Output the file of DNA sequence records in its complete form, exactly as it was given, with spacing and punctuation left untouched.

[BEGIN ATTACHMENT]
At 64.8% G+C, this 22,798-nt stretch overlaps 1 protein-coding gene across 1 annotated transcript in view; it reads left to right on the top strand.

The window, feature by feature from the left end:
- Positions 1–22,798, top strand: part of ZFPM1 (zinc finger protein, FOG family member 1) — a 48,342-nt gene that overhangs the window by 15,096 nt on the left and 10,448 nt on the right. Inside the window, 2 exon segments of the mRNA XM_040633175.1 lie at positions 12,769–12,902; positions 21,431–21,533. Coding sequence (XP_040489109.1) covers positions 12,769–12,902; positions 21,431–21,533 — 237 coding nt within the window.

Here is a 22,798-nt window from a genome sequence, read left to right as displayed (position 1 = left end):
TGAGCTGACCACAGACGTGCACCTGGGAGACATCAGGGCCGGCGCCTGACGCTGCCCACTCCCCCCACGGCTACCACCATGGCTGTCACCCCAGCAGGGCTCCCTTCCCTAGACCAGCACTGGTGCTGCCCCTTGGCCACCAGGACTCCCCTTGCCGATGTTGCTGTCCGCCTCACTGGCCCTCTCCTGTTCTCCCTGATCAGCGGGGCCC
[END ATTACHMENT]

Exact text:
At 64.8% G+C, this 22,798-nt stretch overlaps 1 protein-coding gene across 1 annotated transcript in view; it reads left to right on the top strand.

The window, feature by feature from the left end:
- Positions 1–22,798, top strand: part of ZFPM1 (zinc finger protein, FOG family member 1) — a 48,342-nt gene that overhangs the window by 15,096 nt on the left and 10,448 nt on the right. Inside the window, 2 exon segments of the mRNA XM_040633175.1 lie at positions 12,769–12,902; positions 21,431–21,533. Coding sequence (XP_040489109.1) covers positions 12,769–12,902; positions 21,431–21,533 — 237 coding nt within the window.

Here is a 22,798-nt window from a genome sequence, read left to right as displayed (position 1 = left end):
TGAGCTGACCACAGACGTGCACCTGGGAGACATCAGGGCCGGCGCCTGACGCTGCCCACTCCCCCCACGGCTACCACCATGGCTGTCACCCCAGCAGGGCTCCCTTCCCTAGACCAGCACTGGTGCTGCCCCTTGGCCACCAGGACTCCCCTTGCCGATGTTGCTGTCCGCCTCACTGGCCCTCTCCTGTTCTCCCTGATCAGCGGGGCCC